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Old 26-02-2015, 06:14   #331
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Re: True blue water boat extinction a fait accompli?

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Originally Posted by mitiempo View Post
True, but still a bwb I think. Sort of a modern version of the Nicholson 35.
To my (subjective) eye, it's not very pretty. An awkward, soulless mix of old and new, with none of the really good features of either old or new.

The underbody is also peculiar -- looks like an '80's fin keel -- longish and no bulb! Why bother?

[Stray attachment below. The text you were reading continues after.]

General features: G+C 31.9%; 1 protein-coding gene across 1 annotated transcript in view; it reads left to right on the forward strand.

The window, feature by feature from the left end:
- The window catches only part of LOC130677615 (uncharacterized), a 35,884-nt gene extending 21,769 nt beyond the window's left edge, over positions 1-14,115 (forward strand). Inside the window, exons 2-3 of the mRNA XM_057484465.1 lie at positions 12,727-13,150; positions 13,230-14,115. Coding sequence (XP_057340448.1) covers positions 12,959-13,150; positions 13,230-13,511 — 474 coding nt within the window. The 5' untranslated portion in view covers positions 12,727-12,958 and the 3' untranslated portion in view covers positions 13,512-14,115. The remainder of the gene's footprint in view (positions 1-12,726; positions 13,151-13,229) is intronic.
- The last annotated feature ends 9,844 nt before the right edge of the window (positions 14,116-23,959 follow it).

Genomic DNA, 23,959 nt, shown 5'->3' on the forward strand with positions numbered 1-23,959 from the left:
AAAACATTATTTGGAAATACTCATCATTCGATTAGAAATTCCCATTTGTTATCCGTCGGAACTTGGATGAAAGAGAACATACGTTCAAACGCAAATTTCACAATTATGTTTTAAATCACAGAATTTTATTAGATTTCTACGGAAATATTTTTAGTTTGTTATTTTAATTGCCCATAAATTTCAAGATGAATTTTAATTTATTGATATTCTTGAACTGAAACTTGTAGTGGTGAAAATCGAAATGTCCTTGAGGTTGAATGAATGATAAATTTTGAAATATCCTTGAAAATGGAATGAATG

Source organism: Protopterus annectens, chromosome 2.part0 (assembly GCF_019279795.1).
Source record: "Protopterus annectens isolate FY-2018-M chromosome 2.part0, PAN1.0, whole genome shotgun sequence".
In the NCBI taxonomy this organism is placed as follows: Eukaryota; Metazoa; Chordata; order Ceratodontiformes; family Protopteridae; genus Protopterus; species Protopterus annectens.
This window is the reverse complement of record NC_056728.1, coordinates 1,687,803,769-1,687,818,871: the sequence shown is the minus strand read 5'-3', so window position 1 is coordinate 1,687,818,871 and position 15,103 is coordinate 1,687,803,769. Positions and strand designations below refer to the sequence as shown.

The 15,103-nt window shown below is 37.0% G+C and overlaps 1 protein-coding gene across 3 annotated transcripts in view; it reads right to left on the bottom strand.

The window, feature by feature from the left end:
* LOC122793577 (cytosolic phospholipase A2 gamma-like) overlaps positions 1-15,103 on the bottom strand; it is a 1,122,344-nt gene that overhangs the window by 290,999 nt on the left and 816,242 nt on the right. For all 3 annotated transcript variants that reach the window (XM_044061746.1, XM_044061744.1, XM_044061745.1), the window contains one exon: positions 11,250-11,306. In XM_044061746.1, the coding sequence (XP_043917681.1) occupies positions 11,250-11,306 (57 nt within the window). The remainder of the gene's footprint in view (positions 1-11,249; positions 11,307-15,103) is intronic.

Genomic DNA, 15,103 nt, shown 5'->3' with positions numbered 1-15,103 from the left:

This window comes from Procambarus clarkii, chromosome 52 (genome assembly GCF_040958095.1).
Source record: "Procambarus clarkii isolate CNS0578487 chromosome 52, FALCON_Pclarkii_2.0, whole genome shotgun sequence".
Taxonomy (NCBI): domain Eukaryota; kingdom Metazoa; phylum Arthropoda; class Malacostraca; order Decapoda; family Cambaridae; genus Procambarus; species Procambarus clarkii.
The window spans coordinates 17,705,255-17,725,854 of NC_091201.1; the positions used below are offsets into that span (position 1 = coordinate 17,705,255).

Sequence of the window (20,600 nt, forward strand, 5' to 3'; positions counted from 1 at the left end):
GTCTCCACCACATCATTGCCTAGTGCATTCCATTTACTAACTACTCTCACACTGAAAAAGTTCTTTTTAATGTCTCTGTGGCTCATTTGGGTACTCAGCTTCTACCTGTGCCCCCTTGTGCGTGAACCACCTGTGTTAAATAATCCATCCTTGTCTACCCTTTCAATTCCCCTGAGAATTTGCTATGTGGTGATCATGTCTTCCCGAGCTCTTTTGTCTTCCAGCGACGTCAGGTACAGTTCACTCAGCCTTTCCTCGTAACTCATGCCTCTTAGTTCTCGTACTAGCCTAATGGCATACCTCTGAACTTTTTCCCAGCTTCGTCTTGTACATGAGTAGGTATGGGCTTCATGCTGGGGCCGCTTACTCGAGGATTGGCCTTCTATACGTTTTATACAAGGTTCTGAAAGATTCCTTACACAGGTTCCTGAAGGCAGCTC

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Old 26-02-2015, 06:25   #332
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Re: True blue water boat extinction a fait accompli?

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Originally Posted by Skipper434343 View Post
I agree with Robert, that fast boat is safe as you can get out of weather faster than slow one. 40 footer that is stiff and can make 170 per day and can survive 80 knots storm (with the right crew) is a good boat. When you look at the IMOCA 60 they are very light and they are deign to go fast, fast is safe in Southern Ocean because you can outrun the Low systems, one of the reason they don't allow smaller boat because are not fast enough.
I think the argument that a 40-foot cruising boat likely to be sailed by a Mom & Pop couple can be fast enough to 'out-maneuver' low pressure systems is HIGHLY overstated...

Beth Leonard & Evans Starzinger speak to this with far more authority than I can, and say it better, anyway:-)